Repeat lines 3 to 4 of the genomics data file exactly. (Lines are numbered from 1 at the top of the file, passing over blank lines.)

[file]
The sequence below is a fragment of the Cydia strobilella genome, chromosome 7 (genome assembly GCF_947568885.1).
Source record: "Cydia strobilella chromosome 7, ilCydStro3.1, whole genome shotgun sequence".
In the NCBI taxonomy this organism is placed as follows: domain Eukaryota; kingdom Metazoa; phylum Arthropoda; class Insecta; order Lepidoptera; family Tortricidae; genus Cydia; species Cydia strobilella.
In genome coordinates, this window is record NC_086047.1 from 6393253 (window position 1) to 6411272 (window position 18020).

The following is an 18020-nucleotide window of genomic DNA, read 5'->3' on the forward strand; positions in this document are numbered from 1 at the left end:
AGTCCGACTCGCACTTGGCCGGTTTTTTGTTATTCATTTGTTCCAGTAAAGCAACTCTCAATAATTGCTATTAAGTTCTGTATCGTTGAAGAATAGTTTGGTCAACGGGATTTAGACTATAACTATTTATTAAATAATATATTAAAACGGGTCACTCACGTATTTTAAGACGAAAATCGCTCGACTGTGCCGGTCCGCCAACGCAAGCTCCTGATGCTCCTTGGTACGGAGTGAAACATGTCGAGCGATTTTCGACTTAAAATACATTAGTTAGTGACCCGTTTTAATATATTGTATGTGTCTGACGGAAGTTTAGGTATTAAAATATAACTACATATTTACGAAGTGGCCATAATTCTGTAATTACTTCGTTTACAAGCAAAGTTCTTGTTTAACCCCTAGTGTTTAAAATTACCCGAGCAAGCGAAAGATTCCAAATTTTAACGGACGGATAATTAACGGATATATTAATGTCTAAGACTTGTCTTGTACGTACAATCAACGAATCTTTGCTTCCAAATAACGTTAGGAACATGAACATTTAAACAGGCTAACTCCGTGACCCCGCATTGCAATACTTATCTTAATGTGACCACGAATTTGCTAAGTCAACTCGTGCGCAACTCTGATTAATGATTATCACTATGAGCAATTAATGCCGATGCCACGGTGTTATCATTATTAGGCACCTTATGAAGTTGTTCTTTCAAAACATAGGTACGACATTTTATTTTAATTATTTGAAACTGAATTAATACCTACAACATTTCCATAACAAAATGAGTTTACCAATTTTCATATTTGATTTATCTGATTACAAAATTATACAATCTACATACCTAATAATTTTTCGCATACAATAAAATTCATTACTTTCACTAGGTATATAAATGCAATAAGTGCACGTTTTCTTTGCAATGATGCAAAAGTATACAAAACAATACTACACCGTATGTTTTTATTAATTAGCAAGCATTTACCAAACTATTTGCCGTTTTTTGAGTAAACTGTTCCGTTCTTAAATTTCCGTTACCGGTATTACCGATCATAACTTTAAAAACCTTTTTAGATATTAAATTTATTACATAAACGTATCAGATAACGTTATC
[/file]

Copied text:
In the NCBI taxonomy this organism is placed as follows: domain Eukaryota; kingdom Metazoa; phylum Arthropoda; class Insecta; order Lepidoptera; family Tortricidae; genus Cydia; species Cydia strobilella.
In genome coordinates, this window is record NC_086047.1 from 6393253 (window position 1) to 6411272 (window position 18020).